PIs: Gautam Biswas, Douglas Clark, Pratim Sengupta, John Kinnebrew
An important issue in education is helping learners understand scientific phenomena, especially those that are too small or large, fast or slow, dangerous or inconvenient to experience and manipulate first hand. A way of helping learners experience such phenomena is through modeling — building a model of the phenomenon or process and then manipulating it to see what happens in different circumstances. Computer tools are available for creating such models, but model building, though very useful for learning, is a complex and difficult task for many learners. In this team’s Cyberlearning Exploration (EXP) Project, they developed what looks like a promising way to help middle school students learn to build computational models of scientific phenomena. They designed a visual language for expressing models and showed how progressing from less to more sophisticated models across several phenomena could help middle schoolers not only learn targeted science content but also learn how to design and build models and how to interpret and learn from models. In this follow-on project, they build on that approach, aiming to extend the technology to cover more sciences, automate some of the help teachers provide to students as they engage in model building and interpretation, systematically study the challenges learners face in learning through model building and interpretation, and identify pedagogical approaches that will foster successful learning in these circumstances.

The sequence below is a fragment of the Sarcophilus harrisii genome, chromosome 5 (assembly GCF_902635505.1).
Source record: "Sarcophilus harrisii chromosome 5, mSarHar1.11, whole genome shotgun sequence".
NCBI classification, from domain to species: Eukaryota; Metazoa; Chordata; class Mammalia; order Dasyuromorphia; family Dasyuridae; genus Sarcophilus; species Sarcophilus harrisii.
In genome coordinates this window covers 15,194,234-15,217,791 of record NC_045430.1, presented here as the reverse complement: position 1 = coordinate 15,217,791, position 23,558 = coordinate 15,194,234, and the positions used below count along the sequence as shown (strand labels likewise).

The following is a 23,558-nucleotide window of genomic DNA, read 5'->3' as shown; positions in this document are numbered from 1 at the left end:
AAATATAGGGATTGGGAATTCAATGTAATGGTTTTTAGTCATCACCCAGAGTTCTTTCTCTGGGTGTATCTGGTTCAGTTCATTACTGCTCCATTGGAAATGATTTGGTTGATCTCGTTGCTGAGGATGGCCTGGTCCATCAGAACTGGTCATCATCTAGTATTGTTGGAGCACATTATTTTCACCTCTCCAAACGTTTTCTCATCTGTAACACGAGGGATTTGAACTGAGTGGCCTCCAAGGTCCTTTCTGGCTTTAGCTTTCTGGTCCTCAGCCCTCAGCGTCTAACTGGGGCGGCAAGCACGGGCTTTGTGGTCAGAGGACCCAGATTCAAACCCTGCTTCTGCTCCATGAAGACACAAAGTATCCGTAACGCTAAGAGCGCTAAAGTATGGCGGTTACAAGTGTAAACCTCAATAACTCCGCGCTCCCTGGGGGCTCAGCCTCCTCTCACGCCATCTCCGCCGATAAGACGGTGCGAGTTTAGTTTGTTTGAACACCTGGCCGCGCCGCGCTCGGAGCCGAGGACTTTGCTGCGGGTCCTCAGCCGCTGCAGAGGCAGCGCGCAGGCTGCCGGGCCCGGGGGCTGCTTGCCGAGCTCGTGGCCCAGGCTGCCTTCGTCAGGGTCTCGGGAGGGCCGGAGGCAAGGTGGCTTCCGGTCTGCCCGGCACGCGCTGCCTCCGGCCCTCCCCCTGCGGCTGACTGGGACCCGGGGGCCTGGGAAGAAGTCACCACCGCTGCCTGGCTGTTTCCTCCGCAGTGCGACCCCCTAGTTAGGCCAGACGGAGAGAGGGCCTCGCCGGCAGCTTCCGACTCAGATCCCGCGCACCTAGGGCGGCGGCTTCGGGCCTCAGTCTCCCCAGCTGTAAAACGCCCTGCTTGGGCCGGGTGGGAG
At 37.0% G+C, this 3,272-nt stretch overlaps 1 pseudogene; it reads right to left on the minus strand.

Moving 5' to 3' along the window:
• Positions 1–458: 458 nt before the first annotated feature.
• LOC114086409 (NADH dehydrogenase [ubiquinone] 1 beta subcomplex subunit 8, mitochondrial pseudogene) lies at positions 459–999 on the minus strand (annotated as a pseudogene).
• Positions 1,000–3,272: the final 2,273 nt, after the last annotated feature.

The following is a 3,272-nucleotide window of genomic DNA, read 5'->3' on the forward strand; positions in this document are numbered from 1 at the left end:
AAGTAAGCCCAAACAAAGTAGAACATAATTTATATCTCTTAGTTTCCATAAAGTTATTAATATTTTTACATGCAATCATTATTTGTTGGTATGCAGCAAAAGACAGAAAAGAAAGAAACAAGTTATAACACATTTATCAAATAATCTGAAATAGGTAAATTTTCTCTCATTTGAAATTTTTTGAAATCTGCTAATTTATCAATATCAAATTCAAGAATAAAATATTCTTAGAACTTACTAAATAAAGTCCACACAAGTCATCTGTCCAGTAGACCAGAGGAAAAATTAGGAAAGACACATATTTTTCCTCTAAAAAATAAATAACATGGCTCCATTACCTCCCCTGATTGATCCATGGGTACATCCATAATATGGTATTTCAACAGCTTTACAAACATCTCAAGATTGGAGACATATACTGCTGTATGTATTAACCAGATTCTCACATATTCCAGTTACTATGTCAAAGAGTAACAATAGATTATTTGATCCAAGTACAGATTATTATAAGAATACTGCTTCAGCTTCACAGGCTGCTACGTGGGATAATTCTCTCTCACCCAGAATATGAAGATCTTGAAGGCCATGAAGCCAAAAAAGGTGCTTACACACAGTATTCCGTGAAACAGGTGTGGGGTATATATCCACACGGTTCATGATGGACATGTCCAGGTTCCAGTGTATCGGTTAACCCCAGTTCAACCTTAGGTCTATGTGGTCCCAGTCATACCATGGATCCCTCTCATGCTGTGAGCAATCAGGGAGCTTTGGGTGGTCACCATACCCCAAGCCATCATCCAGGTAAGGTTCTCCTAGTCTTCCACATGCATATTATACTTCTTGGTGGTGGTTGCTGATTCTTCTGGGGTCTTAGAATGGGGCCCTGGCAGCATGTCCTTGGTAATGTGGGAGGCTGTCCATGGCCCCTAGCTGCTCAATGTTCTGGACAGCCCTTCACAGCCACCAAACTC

The goal of this proposal is to improve middle schoolers’ computational thinking and scientific modeling capabilities in parallel with each other and in a way that prepares young learners for the computational sciences of the future. The PIs’ earlier Cyberlearning EXP project explored the potential of using what is known about learning to be a computational thinker to guide sequencing of activities for fostering model-building and interpretation capabilities in science. The sequencing they proposed has middle schoolers building models of phenomena that they gradually make more sophisticated over the course of a science unit, then in the next unit, repeating that sequencing again, but with different content requiring more sophisticated or different modeling practices. They designed a language for model specification that they hoped would foster computational thinking and model-building capabilities. CTSIM, the software that supports the approach, is a visual programming platform for modeling scientific modeling that includes discipline-specific constructs, provides a scalable architecture that seamlessly weaves together model construction, simulation, testing, experimentation, and verification, is usable across science domains, and connects to NetLogo, which runs the simulations. In this project, the team will extend the technology to cover more sciences, add adaptive scaffolding based on what they saw teachers providing to help students build and learn from models, identify pedagogical approaches for promoting learning from model building, and systematically study the challenges students face and how to address those challenges. Their research questions focus on students’ abilities to simultaneously learn science content and computational thinking skills involved in modeling, the ins and outs of using linked representations, the kinds of feedback needed for scaffolding the approach, and scaling issues for teachers.